This is usually explained to children when they are between eight and twelve, whenever they seem capable of understanding; and most of those who come to see the child are young people, though often enough an adult comes, or comes back, to see the child. No matter how well the matter has been explained to them, these young spectators are always shocked and sickened at the sight. They feel disgust, which they had thought themselves superior to. They feel anger, outrage, impotence, despite all the explanations. They would like to do something for the child. But there is nothing they can do. If the child were brought up into the sunlight out of that vile place, if it were cleaned and fed and comforted, that would be a good thing, indeed; but if it were done, in that day and hour all the prosperity and beauty and delight of Omelas would wither and be destroyed. Those are the terms. To exchange all the goodness and grace of every life in Omelas for that single, small improvement: to throw away the happiness of thousands for the chance of happiness of one: that would be to let guilt within the walls indeed.

The terms are strict and absolute; there may not even be a kind word spoken to the child.

Often the young people go home in tears, or in a tearless rage, when they have seen the child and faced this terrible paradox. They may brood over it for weeks or years. But as time goes on they begin to realize that even if the child could be released, it would not get much good of its freedom: a little vague pleasure of warmth and food, no real doubt, but little more. It is too degraded and imbecile to know any real joy. It has been afraid too long ever to be free of fear. Its habits are too uncouth for it to respond to humane treatment. Indeed, after so long it would probably be wretched without walls about it to protect it, and darkness for its eyes, and its own excrement to sit in. Their tears at the bitter injustice dry when they begin to perceive the terrible justice of reality, and to accept it. Yet it is their tears and anger, the trying of their generosity and the acceptance of their helplessness, which are perhaps the true source of the splendor of their lives. Theirs is no vapid, irresponsible happiness. They know that they, like the child, are not free. They know compassion. It is the existence of the child, and their knowledge of its existence, that makes possible the nobility of their architecture, the poignancy of their music, the profundity of their science. It is because of the child that they are so gentle with children. They know that if the wretched one were not there sniveling in the dark, the other one, the flute-player, could make no joyful music as the young riders line up in their beauty for the race in the sunlight of the first morning of summer.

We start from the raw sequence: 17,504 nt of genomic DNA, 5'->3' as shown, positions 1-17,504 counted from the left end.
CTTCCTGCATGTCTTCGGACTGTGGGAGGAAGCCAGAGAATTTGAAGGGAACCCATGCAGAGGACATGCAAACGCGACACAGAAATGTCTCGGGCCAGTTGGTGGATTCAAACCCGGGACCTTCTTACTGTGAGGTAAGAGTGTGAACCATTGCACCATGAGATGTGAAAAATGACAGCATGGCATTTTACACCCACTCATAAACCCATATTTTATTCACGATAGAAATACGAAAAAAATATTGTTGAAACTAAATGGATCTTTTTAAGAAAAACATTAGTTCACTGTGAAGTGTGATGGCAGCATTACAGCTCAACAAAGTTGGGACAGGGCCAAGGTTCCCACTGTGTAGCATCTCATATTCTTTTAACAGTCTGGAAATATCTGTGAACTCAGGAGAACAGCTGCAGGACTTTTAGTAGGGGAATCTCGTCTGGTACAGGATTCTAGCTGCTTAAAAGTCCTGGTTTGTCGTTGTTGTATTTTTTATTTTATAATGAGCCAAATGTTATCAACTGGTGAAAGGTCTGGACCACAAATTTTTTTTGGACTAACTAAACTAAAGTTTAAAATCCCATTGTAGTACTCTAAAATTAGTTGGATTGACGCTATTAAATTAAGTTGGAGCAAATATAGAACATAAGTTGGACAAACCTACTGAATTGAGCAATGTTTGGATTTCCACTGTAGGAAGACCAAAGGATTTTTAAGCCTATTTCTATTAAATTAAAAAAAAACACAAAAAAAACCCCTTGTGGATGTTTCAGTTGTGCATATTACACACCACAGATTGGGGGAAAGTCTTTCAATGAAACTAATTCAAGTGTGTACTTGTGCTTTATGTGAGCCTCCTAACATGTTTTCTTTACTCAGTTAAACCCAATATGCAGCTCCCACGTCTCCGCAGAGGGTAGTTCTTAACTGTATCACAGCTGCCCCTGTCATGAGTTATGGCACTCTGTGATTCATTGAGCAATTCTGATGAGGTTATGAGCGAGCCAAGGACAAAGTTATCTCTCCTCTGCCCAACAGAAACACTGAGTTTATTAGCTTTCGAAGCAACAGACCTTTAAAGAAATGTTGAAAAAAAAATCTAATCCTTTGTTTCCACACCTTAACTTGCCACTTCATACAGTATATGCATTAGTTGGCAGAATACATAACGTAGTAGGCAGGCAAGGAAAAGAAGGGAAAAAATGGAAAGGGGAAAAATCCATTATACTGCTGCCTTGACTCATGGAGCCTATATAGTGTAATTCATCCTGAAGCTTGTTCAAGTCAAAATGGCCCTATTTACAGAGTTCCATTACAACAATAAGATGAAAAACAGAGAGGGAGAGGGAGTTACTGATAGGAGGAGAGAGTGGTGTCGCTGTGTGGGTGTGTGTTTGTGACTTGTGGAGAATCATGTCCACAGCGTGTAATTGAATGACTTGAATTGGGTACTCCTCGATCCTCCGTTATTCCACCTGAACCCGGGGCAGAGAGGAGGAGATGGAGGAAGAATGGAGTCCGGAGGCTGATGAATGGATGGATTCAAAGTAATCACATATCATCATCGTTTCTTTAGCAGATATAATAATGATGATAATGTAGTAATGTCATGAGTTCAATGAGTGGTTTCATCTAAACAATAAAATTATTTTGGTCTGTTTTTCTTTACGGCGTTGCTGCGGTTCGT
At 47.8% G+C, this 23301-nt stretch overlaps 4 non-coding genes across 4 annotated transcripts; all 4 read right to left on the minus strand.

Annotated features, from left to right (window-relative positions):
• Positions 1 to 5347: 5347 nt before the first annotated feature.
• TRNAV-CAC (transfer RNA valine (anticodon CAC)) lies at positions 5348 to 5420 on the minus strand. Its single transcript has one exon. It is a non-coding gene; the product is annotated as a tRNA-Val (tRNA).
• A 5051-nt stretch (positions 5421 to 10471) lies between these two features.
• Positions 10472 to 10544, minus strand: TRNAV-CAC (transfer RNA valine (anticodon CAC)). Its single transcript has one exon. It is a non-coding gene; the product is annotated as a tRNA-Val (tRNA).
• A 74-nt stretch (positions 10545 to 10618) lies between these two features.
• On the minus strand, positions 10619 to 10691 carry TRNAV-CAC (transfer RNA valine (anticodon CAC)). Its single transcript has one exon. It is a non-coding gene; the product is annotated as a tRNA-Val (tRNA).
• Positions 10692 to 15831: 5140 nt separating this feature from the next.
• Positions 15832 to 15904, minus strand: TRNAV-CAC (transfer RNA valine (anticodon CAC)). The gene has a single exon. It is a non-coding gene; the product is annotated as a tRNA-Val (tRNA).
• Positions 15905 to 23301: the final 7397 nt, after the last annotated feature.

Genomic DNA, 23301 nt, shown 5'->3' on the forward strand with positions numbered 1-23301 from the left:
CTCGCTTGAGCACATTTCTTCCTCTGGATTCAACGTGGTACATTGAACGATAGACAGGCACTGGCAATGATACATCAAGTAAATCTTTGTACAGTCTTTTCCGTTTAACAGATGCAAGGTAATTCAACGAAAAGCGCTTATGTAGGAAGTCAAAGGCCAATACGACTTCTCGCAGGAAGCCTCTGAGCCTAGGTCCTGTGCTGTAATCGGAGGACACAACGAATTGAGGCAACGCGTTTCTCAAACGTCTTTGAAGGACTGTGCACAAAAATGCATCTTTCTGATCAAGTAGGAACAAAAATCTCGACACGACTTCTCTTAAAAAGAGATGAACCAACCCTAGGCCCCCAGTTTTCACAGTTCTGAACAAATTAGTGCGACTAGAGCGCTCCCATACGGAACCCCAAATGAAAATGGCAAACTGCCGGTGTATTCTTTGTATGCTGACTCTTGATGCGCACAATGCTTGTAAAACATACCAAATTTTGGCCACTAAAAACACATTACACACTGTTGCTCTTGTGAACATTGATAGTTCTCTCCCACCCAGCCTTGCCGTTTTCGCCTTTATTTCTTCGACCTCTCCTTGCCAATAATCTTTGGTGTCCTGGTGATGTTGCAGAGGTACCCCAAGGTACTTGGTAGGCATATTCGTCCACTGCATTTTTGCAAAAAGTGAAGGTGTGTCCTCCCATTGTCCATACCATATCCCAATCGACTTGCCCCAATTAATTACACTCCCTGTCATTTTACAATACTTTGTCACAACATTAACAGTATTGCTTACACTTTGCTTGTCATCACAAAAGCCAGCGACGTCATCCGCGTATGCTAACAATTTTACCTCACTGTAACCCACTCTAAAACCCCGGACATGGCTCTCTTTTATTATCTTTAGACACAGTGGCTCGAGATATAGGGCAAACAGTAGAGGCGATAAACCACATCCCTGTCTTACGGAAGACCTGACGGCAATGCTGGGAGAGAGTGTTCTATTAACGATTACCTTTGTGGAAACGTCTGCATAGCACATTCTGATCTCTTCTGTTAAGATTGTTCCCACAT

Now do you believe them? Are they not more credible? But there is one more thing to tell, and this is quite incredible.

At times one of the adolescent girls or boys who go see the child does not go home to weep or rage, does not, in fact, go home at all. Sometimes also a man or a woman much older falls silent for a day or two, then leaves home. These people go out into the street, and walk down the street alone. They keep walking, and walk straight out of the city of Omelas, through the beautiful gates. They keep walking across the farmlands of Omelas. Each one goes alone, youth or girl, man or woman.

Night falls; the traveler must pass down village streets, between the houses with yellow- lit windows, and on out into the darkness of the fields. Each alone, they go west or north, towards the mountains. They go on. They leave Omelas, they walk ahead into the darkness, and they do not come back. The place they go towards is a place even less imaginable to most of us than the city of happiness. I cannot describe it at all. It is possible that it does not exist. But they seem to know where they are going, the ones who walk away from Omelas.